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Complexity 7-1 Complexity Andrei Bulatov Complexity of Problems

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Complexity 7-2 Classifying Problems We have seen that decision problems (and their associated languages) can be classified into decidable and undecidable. This result was obtained by Turing and others in the 1930’ — before the invention of computers. After the invention of computers, it became clear that it would be useful to classify decidable problems, to distinguish harder problems from easier problems This led to the development of computational complexity theory in the 1960’s and 1970’s

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Complexity 7-3 The Aim All Languages Decidable Languages “Easy” Problems“Hard” Problems

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Complexity 7-4 Question Which of these decision problem is hardest? 1.For a given n, is n prime? 2.For a given n, is n equal to the sum of 2 prime?¹ 3.For a given n, does the n th person in the Vancouver telephone directory have first initial J ? ¹ see http://www.faber.co.uk/faber/million_dollar.asp

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Complexity 7-5 Complexity Measures Every decidable problem has a set of algorithms ( TMs) that solve it. What property of this set of algorithms could we measure to classify the problem? The difficulty of constructing such an algorithm? The length of the shortest possible algorithm? (Giving a static complexity measure².) The efficiency of the most efficient possible algorithm? (Giving a dynamic complexity measure.) ²This has proved useful for classifying the complexity of strings, where it is called Kolmogorov complexity. See “Introduction to Kolmogorov Complexity and its Applications”, Li and Vitani, 1993

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Complexity 7-6 Dynamic Complexity Measures A dynamic complexity measure is a numerical function that measures the maximum resources used by an algorithm to compute the answer to a given instance To define a dynamic complexity measure we have to define for each possible algorithm M a numerical function on the same inputs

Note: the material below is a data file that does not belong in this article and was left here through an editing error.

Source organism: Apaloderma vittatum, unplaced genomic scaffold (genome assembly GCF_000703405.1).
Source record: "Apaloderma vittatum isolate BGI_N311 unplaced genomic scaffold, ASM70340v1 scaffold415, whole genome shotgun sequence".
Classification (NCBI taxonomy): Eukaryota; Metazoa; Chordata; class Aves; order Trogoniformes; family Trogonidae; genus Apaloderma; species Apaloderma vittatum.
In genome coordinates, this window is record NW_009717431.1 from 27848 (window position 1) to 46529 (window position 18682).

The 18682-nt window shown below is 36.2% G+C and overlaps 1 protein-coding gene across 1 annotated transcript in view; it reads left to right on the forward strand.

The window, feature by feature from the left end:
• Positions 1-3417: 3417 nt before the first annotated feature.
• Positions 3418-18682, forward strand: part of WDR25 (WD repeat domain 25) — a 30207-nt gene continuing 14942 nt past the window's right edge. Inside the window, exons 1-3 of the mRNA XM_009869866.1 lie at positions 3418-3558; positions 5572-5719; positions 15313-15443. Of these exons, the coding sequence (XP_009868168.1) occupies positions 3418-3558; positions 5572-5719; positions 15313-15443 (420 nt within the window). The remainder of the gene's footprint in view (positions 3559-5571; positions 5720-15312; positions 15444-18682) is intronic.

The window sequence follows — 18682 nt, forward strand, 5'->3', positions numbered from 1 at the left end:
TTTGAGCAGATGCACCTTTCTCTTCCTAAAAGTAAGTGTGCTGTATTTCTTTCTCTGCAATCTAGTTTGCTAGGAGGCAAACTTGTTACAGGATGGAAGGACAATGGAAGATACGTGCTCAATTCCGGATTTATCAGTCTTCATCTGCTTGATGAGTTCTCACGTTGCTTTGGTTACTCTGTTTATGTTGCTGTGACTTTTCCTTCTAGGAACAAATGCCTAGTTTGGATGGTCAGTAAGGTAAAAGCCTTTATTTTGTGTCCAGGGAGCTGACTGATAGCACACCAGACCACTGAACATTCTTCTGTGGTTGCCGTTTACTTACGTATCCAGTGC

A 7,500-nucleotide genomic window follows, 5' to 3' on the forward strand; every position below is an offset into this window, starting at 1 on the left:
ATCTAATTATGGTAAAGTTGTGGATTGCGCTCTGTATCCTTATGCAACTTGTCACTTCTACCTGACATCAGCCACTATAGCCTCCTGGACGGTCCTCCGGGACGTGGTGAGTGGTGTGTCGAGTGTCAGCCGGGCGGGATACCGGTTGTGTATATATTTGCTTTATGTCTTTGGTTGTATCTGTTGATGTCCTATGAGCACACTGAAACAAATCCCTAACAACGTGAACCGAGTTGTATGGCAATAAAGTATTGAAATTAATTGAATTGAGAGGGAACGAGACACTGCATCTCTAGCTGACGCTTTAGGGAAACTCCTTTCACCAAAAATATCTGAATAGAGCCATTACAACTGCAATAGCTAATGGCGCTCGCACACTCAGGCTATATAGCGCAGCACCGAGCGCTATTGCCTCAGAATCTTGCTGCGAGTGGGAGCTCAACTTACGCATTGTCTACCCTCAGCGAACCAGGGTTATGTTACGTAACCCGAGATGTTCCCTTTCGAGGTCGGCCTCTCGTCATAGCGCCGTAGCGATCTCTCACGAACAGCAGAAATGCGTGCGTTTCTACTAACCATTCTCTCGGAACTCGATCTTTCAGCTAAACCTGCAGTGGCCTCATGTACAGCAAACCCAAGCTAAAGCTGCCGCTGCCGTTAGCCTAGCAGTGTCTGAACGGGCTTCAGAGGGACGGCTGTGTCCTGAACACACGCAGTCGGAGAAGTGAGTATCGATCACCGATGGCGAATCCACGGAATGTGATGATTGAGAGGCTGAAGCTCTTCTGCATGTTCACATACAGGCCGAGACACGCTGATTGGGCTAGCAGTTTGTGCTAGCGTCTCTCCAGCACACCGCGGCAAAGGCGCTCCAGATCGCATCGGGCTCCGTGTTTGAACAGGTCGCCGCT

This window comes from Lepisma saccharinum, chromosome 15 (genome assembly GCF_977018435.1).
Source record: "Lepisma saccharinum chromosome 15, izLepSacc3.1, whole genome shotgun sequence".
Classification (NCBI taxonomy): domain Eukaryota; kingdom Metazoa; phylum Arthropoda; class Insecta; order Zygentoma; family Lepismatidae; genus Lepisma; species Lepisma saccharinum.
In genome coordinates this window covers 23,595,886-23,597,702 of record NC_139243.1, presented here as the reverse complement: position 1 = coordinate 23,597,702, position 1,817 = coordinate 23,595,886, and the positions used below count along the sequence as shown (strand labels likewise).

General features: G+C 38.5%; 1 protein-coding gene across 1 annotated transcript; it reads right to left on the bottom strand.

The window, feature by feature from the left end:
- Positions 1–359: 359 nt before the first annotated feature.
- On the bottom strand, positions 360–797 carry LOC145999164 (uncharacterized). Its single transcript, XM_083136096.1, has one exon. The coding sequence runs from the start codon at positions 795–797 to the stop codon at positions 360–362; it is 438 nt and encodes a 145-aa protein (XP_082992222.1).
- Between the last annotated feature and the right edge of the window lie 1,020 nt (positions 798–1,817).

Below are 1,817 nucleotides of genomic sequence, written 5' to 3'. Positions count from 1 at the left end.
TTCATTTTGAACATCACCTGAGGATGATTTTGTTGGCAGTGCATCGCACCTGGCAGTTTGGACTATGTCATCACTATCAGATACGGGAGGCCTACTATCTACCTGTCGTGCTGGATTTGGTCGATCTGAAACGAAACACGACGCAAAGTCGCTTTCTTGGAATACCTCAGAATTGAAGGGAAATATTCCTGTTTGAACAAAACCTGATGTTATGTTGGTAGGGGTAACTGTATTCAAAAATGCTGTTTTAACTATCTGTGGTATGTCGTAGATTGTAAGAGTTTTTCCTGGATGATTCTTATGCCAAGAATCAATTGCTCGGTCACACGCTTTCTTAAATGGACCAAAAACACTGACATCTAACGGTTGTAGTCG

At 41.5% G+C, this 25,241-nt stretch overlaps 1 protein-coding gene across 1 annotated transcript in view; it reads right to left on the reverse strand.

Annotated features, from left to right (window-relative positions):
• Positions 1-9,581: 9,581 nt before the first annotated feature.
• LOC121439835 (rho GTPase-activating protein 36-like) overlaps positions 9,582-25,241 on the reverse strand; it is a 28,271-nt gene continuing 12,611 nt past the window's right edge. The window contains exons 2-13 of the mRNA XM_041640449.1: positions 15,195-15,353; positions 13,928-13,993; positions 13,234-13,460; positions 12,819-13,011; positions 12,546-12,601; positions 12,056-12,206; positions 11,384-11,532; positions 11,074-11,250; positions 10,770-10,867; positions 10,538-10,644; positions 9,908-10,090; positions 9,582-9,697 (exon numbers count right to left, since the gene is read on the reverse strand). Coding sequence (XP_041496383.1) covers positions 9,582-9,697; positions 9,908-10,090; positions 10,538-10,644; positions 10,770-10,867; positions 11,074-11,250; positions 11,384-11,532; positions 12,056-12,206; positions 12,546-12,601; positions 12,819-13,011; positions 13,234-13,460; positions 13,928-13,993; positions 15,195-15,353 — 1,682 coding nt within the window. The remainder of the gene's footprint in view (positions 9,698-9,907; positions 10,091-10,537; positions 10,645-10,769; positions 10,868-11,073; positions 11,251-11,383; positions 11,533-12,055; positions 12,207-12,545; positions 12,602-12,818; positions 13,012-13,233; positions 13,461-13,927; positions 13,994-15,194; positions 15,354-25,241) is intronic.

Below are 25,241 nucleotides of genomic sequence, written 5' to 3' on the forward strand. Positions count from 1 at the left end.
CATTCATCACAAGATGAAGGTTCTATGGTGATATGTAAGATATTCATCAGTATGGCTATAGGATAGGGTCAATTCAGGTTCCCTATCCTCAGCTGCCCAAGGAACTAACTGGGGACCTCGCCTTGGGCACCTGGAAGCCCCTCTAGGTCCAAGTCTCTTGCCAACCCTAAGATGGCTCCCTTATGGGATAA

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Complexity 7-7 Blum’s Axioms Blum proposed³ that any useful dynamic complexity measure should satisfy the following properties: ³see “A machine independent theory of the complexity of recursive functions”, Blum, Journal of the ACM 14, pp 322-336, (1967) is defined exactly when M(x) is defined The problem: for given M, x, r, does is decidable

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Complexity 7-8 Time Complexity The most critical computational resource is often time, so the most useful complexity measure is often time complexity If we take Turing Machine as our model of computation, then we can give a precise measure of the time resources used by a computation Definition The time complexity of a Turing Machine T is the function such that is the number of steps taken by the computation T(x) Definition The time complexity of a Turing Machine T is the function such that is the number of steps taken by the computation T(x) (Note that if T(x) does not halt, then is undefined.)

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Complexity 7-9 Space Complexity Another important computational resource is amount of “memory” used by an algorithm, that is space. The corresponding complexity measure is space complexity As with time, if we take Turing Machine as our model of computation, then we can easily give a measure of the space resources used by a computation Definition The space complexity of a Turing Machine T is the function such that is the number of distinct tape cells visited during the computation T(x) Definition The space complexity of a Turing Machine T is the function such that is the number of distinct tape cells visited during the computation T(x) (Note that if T(x) does not halt, then is undefined.)

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Complexity 7-10 Time Complexity of Problems I Now it seems that we could define the time complexity of a problem as the time complexity of the most efficient Turing Machine that decides the corresponding language, but there is a difficulty …